Located in the western region of Fukushima, the Aizu area has deep samurai roots that have been kept alive in local attractions and events. The main city of the province is Aizuwakamatsu, located in the eastern part of the area on Lake Inawashiro.
Things to Do in Aizu
There is so many things to do in Aizu, it’ll be hard to get to it all in one day trip. Aizu is known two main things, its warring samurai class and sake, both of which are on full display in the area’s capital city.
Tsuruga Castle is a reconstructed Japanese castle that once was a critical stronghold for the Tokugawa Shogun.
After passing hands many times its almost 700-year life, today Tsuruga Castle holds a museum with exhibitions on the samurai that lived in the area, an observation deck that looks over the city and a tea house on the grounds that serve authentic Japanese green tea.
- Spot name: Tsuruga Castle
- Street address: 1-1 Otemachi, Aizuwakamatsu, Fukushima 965-0873
- Access: A 5-minute walk from Tsurugajo Kitaguchi bus stop on the Aizu Loop Bus
In western Aizu, hidden away in the mountains is Iimoriyama, also known as Mt. Iimori. Iimoriyama is an important culture landmark for Aizu as it’s where the White Tiger Corps, or the Byakkotai committed ritual suicide, also known as seppuku, when they saw the castle attacked.
For the Aizu people, this represents everything that the samurai class stood for, even if the young boys were mistaken in what they saw.
- Spot name: Iimoriyama
- Street address: Ikkimachiyahata, Aizuwakamatsu 965-0003
- Access: A 1-minute walk from Iimoriyama-Shita bus stop on the Aizu Loop Bus
Suehiro Sake Brewery
Taste some sake at the Suehiro Sake Brewery. Known throughout Japan, Suehiro Sake is famous for its clear finish and sweet taste. The brew made here is especially popular with people in the elite, like the wife of the Japanese Prime Minister, Shinzo Abe.
If you understand Japanese enough, you’ll be able to take a guided 30-minute tour of the brewery and learn how Sake is made. Or you can just spend your time sampling the vast number of products they have on offer.
- Spot name: Suehiro Sake Brewery
- Street address: 12-38 Nisshinmachi, Aizuwakamatsu 965-0861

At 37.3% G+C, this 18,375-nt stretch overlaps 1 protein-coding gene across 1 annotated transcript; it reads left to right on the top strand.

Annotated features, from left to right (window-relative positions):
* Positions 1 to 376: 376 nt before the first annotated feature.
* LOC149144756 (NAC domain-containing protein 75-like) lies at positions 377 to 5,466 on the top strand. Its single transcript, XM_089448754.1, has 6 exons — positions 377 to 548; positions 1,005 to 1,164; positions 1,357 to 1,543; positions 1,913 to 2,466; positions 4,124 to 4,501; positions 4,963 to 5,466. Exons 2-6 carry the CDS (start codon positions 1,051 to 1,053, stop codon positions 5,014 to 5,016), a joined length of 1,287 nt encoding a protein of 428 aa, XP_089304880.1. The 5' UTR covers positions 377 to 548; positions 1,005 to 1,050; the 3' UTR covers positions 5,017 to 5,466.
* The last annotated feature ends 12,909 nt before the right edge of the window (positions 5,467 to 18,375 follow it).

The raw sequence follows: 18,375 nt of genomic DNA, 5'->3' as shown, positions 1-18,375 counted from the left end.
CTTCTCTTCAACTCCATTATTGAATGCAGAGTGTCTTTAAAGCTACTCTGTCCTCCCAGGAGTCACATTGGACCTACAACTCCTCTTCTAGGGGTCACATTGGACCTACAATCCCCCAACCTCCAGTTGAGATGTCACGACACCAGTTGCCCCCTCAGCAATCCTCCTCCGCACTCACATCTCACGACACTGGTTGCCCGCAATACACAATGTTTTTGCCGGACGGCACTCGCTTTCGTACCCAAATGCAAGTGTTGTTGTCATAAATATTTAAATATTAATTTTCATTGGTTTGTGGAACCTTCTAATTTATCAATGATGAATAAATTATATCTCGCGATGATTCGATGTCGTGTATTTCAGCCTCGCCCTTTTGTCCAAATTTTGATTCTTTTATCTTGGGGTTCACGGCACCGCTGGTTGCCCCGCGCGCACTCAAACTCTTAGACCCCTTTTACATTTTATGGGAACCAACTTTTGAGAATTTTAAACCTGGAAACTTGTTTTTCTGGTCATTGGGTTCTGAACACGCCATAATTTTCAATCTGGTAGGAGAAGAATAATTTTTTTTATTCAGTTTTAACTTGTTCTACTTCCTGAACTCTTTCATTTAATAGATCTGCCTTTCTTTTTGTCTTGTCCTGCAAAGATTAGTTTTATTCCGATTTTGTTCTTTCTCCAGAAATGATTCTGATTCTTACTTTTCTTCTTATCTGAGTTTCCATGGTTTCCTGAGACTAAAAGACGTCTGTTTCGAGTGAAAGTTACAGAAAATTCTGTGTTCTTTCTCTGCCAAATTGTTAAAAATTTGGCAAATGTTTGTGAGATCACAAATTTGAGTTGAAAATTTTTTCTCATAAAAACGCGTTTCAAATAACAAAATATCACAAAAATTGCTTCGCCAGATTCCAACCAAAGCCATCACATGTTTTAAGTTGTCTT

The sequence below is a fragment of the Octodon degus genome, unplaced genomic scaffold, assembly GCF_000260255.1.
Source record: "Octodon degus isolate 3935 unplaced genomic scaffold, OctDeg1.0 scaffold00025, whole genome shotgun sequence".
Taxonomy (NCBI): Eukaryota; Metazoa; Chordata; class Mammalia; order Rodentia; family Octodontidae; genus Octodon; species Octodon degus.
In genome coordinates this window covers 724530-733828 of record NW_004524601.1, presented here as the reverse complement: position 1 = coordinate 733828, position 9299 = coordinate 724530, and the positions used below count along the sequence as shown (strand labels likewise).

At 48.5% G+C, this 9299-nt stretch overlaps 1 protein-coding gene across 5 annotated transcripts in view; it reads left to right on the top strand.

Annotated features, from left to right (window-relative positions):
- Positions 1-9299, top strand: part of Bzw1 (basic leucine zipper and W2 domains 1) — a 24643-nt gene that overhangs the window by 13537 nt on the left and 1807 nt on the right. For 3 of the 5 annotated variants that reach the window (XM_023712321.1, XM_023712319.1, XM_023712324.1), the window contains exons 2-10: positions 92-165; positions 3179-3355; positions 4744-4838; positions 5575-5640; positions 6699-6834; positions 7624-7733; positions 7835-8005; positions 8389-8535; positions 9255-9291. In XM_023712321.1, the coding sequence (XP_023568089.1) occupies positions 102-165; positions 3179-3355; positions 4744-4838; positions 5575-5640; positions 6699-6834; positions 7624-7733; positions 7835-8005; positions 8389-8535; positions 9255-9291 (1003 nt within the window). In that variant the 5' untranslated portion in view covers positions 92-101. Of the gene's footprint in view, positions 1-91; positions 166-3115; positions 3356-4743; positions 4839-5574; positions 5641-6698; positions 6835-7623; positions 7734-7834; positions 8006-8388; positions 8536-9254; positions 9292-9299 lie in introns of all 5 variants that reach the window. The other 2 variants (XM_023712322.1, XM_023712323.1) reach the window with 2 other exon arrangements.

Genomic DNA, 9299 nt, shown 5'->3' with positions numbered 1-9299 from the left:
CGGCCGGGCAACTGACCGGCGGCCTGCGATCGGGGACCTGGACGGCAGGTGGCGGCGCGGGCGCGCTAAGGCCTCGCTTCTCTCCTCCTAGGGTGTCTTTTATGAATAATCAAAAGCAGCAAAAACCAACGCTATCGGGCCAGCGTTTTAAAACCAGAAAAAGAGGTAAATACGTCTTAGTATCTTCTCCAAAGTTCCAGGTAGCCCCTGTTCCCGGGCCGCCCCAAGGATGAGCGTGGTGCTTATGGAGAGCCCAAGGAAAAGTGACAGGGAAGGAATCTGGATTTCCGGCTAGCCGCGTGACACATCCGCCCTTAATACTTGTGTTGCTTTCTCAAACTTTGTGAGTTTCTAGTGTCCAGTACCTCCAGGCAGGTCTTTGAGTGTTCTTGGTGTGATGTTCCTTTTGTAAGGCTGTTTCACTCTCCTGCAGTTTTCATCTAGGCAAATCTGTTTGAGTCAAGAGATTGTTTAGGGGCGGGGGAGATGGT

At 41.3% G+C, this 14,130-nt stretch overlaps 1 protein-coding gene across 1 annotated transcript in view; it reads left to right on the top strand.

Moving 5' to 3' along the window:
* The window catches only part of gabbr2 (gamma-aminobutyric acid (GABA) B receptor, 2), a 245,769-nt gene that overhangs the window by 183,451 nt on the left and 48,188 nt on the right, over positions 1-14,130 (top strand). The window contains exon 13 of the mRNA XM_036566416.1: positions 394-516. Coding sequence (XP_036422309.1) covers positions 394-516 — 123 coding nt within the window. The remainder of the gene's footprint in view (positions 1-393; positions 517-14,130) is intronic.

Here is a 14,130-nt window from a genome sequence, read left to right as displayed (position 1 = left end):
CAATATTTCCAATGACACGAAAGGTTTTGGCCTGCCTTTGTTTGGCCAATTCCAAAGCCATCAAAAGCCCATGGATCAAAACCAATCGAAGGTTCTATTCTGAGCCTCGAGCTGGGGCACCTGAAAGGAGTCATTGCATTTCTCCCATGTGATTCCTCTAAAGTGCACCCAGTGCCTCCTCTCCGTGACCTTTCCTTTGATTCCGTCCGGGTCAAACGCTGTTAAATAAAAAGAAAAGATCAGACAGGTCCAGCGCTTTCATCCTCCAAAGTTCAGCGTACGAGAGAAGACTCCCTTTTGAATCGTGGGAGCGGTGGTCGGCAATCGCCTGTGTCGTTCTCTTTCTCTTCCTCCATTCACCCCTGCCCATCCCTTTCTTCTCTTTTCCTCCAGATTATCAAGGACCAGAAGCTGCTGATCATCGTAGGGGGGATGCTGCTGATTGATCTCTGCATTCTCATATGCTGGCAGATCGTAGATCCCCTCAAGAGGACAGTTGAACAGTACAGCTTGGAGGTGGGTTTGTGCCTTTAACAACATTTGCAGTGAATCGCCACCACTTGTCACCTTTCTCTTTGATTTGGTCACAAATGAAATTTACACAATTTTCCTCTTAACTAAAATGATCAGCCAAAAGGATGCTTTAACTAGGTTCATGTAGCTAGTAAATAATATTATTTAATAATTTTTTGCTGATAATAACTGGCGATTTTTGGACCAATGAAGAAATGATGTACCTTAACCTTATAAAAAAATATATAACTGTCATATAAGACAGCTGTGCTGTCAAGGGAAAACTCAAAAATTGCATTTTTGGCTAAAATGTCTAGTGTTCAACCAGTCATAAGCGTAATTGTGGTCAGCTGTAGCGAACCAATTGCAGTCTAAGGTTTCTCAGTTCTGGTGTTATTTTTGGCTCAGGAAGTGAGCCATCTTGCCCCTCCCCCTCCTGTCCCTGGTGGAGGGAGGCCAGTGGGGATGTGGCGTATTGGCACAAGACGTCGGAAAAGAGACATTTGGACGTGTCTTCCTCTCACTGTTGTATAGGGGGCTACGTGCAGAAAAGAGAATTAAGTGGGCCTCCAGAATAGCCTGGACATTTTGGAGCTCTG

- Access: An 8-minute walk from Nanukamachi Station on the JR Tadami Line
Soak Up Nature at an Aizu Hotel
Under the watchful eye of Mt. Otakamori, a luxurious Aizu hotel with an open-air hot spring is waiting for you. Okawaso is an elegant Japanese ryokan where you can soak yourself in an open-air hot spring surrounded by the beautiful nature of Okawa Valley.
Okawaso is only a few minutes away by bus from Ashinomakionsen Station on the Aizu Mount Express line. With an onsite restaurant specializing in Japanese cuisine, events happening during the afternoons and close to Aizu’s many attractions, this ryokan makes for a good getaway.
- Spot name: Okawaso
- Street address: 984 Shimohira, Otomachi Ashinomaki, Aizuwakamatsu 969-5147
- Access: 10 minutes by bus from Ashinomakionsen Station with a minutes’ walk
Taste Local Aizu Food
Local Aizu food is immensely tasty thanks to the copious rich soil and clean water that is in the region. For those reasons, Aizu is well known for its soups and soba, both using local produce and water to create the most exquisite of dishes.
Usually containing fish and various vegetables, Kozuyu soup is popular for special celebrations. The main ingredient of the soup is dried scallop eyes. Due to the lack of fresh fish in the region before the advent of cars or trains, all fish delivered to the region was dried and transported by horse and the tradition continued.
Thanks to the abundance of water in the region, buckwheat noodles for soba are plentiful and of great quality. For hundreds of years Aizu has been the home of soba in Japan and the people of the region are proud of the different types they’ve created.
Ichiean, inside Aizuwakamatsu Station, has both these dishes on the menu along with locally brewed sake. If you’re traveling in the area, or just through it, it’d be a great idea to stop by and try some local delicacies.
- Spot name: Ichiean
- Street address: 1-1 Ekimaecho, Aizuwakamatsu, Fukushima 965-0041
- Access: Inside Aizuwakamatsu Station
The Warring States of the Aizu Autumn Festival
Every year on September 22nd, 23rd and 24th, the Aizu Autumn Festival brings the area around Tsuruga Castle alive with the fun of a classic Japanese festival. To honor those who died in the Boshin Civil War, the festivals main day is the 23rd, the day Aizuwakamatsu was defeated.
Stalls line the streets around the castle and inside is where the festival truly shines. At the stalls both inside and outside the grounds, you’ll be able try local Aizu foods and other delights. In the park people dress up in samurai gear and re-enact mock battles with taiko drums playing in the background.